April 2021

IZA DP No. 14296: Downstream Effects of Voting on Turnout and Political Preferences: Long-Run Evidence from the UK

Jonas Jessen, Daniel Kühnle, Markus Wagner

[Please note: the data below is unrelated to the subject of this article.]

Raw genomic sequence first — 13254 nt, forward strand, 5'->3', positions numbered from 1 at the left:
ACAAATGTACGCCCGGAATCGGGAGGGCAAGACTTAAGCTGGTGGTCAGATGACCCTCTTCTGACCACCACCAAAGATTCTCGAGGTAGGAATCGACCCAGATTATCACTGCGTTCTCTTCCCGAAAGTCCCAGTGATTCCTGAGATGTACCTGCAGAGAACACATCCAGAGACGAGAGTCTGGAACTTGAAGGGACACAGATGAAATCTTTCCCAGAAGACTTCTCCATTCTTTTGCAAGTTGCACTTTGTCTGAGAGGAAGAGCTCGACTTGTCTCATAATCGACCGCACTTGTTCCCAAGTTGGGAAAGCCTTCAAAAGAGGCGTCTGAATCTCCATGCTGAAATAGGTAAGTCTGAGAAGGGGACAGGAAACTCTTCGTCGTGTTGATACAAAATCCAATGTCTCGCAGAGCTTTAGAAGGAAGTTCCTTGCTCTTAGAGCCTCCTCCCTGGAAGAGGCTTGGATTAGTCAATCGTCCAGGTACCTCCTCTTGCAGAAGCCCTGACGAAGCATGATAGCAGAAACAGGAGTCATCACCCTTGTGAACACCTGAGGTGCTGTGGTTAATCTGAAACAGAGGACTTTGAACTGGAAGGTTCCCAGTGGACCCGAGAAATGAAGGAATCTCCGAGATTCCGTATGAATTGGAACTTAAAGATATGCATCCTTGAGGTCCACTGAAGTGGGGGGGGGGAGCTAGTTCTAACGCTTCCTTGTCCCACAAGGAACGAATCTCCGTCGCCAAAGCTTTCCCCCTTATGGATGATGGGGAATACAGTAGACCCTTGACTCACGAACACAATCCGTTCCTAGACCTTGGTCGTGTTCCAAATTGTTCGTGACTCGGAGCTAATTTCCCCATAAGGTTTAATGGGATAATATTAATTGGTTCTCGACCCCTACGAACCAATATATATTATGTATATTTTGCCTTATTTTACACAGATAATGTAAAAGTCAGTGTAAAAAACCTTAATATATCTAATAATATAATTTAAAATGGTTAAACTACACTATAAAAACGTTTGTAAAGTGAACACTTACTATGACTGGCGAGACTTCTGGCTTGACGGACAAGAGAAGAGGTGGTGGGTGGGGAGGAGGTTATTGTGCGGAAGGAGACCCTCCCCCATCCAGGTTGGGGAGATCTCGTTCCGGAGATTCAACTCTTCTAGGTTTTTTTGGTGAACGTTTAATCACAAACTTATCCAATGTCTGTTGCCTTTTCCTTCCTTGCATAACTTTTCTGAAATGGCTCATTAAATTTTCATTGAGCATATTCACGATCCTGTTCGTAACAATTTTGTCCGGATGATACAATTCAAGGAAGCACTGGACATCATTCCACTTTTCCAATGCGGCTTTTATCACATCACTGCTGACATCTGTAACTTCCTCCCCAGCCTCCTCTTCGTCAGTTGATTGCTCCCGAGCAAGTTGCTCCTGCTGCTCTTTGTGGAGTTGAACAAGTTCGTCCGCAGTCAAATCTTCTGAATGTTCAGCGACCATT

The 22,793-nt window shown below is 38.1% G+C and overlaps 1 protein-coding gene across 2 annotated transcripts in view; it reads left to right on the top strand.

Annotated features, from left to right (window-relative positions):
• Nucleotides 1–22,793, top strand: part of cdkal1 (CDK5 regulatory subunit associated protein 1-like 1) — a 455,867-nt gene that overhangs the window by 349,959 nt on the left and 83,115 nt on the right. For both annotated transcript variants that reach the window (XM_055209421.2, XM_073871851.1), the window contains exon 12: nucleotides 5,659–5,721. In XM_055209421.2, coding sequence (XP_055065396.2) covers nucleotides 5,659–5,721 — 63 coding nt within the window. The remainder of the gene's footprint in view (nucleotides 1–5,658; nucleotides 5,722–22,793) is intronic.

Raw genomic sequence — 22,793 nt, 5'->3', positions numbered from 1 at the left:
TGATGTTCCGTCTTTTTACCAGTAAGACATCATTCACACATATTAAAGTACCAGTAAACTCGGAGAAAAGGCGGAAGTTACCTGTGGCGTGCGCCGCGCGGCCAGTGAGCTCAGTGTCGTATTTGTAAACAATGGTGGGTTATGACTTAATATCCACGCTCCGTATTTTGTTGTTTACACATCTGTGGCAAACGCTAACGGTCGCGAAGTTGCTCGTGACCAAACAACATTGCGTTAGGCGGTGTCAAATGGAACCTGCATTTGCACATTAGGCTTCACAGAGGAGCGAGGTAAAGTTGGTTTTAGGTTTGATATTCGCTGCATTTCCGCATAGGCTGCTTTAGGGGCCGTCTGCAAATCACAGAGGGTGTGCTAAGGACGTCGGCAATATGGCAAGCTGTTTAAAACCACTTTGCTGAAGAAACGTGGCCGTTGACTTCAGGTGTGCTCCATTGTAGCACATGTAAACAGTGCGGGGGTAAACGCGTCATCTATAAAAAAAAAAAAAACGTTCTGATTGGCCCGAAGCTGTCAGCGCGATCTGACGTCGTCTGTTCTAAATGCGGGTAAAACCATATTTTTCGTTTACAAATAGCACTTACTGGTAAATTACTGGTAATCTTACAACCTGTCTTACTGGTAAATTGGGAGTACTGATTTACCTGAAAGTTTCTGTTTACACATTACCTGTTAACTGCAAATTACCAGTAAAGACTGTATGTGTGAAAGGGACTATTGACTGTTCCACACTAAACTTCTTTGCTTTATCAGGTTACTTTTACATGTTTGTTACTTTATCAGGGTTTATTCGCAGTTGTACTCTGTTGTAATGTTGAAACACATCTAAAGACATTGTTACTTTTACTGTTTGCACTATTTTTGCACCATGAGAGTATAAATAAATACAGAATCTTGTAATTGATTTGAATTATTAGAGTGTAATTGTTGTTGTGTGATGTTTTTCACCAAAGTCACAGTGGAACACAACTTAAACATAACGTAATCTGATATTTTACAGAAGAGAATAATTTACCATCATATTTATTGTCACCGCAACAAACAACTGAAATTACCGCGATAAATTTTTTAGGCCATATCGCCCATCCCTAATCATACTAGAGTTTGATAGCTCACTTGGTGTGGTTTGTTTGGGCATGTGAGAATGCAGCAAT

Does voting have downstream consequences for turnout and political preferences? While research initially showed strong support for the notion that the experience of voting fosters civic habits and political engagement, recent work has cast doubt on how universal these patterns are. We contribute to this debate by studying the short- and long-term impact of earlier voting eligibility on subsequent turnout and political preferences using rich panel data from the UK. Exploiting the eligibility cut-off for national elections within a regression discontinuity design, we document a short-run increase in party identification, political interest and democratic norms for those able to vote earlier. However, these short-term effects quickly fade away and do not translate into permanent changes in turnout propensity or political preferences. Our results imply that the transformative effects of voting are short-lived, at most, in a setting with low institutional barriers to vote.